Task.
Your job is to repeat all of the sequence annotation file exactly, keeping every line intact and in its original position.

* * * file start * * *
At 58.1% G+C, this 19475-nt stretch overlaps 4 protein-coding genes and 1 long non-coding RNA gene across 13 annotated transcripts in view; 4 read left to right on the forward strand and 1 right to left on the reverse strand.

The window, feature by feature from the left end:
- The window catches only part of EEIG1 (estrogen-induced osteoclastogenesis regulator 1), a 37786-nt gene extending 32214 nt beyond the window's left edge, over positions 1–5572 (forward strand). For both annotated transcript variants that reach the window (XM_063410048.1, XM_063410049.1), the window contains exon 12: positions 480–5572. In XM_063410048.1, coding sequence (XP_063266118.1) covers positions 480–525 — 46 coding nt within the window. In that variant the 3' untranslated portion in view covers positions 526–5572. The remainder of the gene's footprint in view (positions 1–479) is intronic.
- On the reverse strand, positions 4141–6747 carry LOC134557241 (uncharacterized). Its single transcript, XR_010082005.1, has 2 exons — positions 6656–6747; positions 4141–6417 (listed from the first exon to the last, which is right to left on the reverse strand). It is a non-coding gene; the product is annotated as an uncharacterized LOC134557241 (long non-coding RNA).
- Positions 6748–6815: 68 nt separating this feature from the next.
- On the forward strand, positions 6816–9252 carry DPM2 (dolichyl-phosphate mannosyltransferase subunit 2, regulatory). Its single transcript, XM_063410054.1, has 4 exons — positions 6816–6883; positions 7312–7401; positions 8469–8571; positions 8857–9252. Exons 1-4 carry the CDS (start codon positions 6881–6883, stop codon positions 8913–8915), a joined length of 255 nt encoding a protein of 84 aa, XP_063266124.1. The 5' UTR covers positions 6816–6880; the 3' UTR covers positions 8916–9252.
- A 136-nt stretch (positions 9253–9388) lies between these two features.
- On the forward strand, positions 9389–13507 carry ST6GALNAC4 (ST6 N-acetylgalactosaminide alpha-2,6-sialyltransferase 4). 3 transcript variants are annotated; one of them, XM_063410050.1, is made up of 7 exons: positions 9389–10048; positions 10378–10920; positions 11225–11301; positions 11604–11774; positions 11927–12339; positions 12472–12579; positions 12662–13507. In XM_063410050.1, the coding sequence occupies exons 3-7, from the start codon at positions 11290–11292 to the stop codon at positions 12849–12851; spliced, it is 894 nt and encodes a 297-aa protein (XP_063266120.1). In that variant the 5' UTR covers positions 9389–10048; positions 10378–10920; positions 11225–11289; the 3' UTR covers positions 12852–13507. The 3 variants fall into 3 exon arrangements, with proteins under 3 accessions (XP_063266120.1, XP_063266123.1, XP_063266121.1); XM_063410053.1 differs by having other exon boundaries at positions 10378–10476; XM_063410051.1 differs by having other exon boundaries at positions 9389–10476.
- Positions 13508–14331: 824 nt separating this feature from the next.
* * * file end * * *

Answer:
At 58.1% G+C, this 19475-nt stretch overlaps 4 protein-coding genes and 1 long non-coding RNA gene across 13 annotated transcripts in view; 4 read left to right on the forward strand and 1 right to left on the reverse strand.

The window, feature by feature from the left end:
- The window catches only part of EEIG1 (estrogen-induced osteoclastogenesis regulator 1), a 37786-nt gene extending 32214 nt beyond the window's left edge, over positions 1–5572 (forward strand). For both annotated transcript variants that reach the window (XM_063410048.1, XM_063410049.1), the window contains exon 12: positions 480–5572. In XM_063410048.1, coding sequence (XP_063266118.1) covers positions 480–525 — 46 coding nt within the window. In that variant the 3' untranslated portion in view covers positions 526–5572. The remainder of the gene's footprint in view (positions 1–479) is intronic.
- On the reverse strand, positions 4141–6747 carry LOC134557241 (uncharacterized). Its single transcript, XR_010082005.1, has 2 exons — positions 6656–6747; positions 4141–6417 (listed from the first exon to the last, which is right to left on the reverse strand). It is a non-coding gene; the product is annotated as an uncharacterized LOC134557241 (long non-coding RNA).
- Positions 6748–6815: 68 nt separating this feature from the next.
- On the forward strand, positions 6816–9252 carry DPM2 (dolichyl-phosphate mannosyltransferase subunit 2, regulatory). Its single transcript, XM_063410054.1, has 4 exons — positions 6816–6883; positions 7312–7401; positions 8469–8571; positions 8857–9252. Exons 1-4 carry the CDS (start codon positions 6881–6883, stop codon positions 8913–8915), a joined length of 255 nt encoding a protein of 84 aa, XP_063266124.1. The 5' UTR covers positions 6816–6880; the 3' UTR covers positions 8916–9252.
- A 136-nt stretch (positions 9253–9388) lies between these two features.
- On the forward strand, positions 9389–13507 carry ST6GALNAC4 (ST6 N-acetylgalactosaminide alpha-2,6-sialyltransferase 4). 3 transcript variants are annotated; one of them, XM_063410050.1, is made up of 7 exons: positions 9389–10048; positions 10378–10920; positions 11225–11301; positions 11604–11774; positions 11927–12339; positions 12472–12579; positions 12662–13507. In XM_063410050.1, the coding sequence occupies exons 3-7, from the start codon at positions 11290–11292 to the stop codon at positions 12849–12851; spliced, it is 894 nt and encodes a 297-aa protein (XP_063266120.1). In that variant the 5' UTR covers positions 9389–10048; positions 10378–10920; positions 11225–11289; the 3' UTR covers positions 12852–13507. The 3 variants fall into 3 exon arrangements, with proteins under 3 accessions (XP_063266120.1, XP_063266123.1, XP_063266121.1); XM_063410053.1 differs by having other exon boundaries at positions 10378–10476; XM_063410051.1 differs by having other exon boundaries at positions 9389–10476.
- Positions 13508–14331: 824 nt separating this feature from the next.